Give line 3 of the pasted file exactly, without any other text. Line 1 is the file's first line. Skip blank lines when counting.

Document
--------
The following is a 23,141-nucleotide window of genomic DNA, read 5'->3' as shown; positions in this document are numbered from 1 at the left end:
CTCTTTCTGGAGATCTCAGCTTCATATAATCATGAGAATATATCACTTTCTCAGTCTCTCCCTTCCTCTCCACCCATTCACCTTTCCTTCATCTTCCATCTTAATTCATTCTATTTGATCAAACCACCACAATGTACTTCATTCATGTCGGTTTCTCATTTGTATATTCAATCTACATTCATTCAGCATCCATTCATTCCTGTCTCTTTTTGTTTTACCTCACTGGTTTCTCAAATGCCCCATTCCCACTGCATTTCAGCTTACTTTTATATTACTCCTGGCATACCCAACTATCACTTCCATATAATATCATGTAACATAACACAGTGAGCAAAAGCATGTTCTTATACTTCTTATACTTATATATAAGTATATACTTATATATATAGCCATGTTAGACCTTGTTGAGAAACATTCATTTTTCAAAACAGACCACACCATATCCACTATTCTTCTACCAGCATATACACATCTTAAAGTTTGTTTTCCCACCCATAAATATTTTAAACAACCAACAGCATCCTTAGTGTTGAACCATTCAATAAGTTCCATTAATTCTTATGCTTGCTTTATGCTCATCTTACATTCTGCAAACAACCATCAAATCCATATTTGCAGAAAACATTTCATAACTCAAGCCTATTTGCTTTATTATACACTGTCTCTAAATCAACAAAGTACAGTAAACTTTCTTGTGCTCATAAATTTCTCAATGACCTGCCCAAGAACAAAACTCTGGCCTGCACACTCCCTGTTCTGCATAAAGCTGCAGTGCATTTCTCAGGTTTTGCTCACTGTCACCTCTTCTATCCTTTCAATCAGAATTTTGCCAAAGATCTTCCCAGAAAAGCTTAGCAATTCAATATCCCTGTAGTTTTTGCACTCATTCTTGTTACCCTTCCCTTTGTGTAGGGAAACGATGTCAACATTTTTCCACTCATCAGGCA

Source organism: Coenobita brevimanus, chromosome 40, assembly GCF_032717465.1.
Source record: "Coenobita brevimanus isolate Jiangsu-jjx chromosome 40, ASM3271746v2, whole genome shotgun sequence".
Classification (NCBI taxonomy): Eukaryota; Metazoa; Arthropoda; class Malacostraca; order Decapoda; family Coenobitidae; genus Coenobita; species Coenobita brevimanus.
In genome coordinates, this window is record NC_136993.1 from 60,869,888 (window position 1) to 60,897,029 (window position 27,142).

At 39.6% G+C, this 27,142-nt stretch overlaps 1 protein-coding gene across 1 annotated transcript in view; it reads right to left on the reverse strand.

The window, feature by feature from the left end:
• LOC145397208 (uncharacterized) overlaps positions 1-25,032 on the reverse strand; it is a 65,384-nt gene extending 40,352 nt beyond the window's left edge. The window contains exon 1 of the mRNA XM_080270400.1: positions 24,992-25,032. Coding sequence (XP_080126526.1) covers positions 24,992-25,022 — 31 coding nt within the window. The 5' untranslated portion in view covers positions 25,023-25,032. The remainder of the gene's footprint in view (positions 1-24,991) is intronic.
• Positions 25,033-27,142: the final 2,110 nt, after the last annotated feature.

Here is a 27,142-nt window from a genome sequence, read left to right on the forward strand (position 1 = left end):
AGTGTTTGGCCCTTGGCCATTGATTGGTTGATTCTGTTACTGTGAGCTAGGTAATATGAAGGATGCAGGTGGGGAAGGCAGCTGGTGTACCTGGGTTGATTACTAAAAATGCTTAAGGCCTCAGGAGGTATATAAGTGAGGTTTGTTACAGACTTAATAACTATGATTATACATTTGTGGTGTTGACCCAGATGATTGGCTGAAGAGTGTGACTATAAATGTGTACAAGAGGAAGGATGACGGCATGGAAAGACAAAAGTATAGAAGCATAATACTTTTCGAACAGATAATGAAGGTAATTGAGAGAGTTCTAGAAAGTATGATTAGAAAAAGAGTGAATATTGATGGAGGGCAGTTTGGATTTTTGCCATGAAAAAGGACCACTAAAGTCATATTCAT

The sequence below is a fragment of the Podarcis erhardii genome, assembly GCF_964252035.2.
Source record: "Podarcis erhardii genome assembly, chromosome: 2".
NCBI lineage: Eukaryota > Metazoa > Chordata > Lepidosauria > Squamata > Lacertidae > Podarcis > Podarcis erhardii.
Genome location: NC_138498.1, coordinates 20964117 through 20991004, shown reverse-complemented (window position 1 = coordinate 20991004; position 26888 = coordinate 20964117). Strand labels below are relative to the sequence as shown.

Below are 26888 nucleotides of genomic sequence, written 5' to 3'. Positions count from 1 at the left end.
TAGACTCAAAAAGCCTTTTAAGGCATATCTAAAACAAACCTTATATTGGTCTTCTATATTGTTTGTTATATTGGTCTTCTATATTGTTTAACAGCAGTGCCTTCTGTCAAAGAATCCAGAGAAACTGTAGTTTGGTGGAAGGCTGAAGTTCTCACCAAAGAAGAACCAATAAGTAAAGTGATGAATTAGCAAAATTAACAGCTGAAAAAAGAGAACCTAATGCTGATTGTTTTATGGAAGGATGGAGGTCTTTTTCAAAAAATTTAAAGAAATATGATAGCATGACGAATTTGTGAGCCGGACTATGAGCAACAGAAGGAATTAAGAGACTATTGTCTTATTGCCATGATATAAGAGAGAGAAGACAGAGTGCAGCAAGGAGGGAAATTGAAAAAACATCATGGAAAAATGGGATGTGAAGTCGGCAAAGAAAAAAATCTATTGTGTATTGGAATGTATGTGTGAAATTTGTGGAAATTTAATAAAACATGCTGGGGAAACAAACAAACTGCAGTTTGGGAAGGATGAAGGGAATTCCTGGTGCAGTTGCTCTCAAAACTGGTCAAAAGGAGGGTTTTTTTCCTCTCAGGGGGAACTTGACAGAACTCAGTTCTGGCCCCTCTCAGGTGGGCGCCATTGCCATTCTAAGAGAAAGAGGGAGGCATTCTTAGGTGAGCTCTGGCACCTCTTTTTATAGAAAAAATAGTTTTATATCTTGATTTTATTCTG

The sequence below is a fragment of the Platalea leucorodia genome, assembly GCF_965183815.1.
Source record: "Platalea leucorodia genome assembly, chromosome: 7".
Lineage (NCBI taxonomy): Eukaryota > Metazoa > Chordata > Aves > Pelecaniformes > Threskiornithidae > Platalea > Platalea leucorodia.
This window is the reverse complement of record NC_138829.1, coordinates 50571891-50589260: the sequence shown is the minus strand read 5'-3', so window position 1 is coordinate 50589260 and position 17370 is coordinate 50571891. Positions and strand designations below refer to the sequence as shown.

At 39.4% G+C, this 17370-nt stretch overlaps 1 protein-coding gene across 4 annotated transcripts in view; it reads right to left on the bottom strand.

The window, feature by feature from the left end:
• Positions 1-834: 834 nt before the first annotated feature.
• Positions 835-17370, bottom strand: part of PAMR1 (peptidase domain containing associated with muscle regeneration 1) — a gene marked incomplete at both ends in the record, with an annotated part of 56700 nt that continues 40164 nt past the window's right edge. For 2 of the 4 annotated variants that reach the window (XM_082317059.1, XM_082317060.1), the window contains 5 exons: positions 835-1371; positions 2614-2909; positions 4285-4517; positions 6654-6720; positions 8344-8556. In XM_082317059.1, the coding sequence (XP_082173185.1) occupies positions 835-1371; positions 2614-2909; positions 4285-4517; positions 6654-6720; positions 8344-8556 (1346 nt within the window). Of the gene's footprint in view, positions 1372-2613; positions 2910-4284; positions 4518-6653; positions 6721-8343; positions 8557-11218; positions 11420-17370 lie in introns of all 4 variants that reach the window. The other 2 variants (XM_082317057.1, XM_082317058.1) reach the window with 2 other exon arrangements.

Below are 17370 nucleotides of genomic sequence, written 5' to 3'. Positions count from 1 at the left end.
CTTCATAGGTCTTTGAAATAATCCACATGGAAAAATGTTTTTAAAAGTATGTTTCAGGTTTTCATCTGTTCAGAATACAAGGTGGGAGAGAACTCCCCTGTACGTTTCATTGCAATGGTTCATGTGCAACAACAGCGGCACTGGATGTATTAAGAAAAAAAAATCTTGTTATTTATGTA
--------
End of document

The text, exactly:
Source organism: Coenobita brevimanus, chromosome 40, assembly GCF_032717465.1.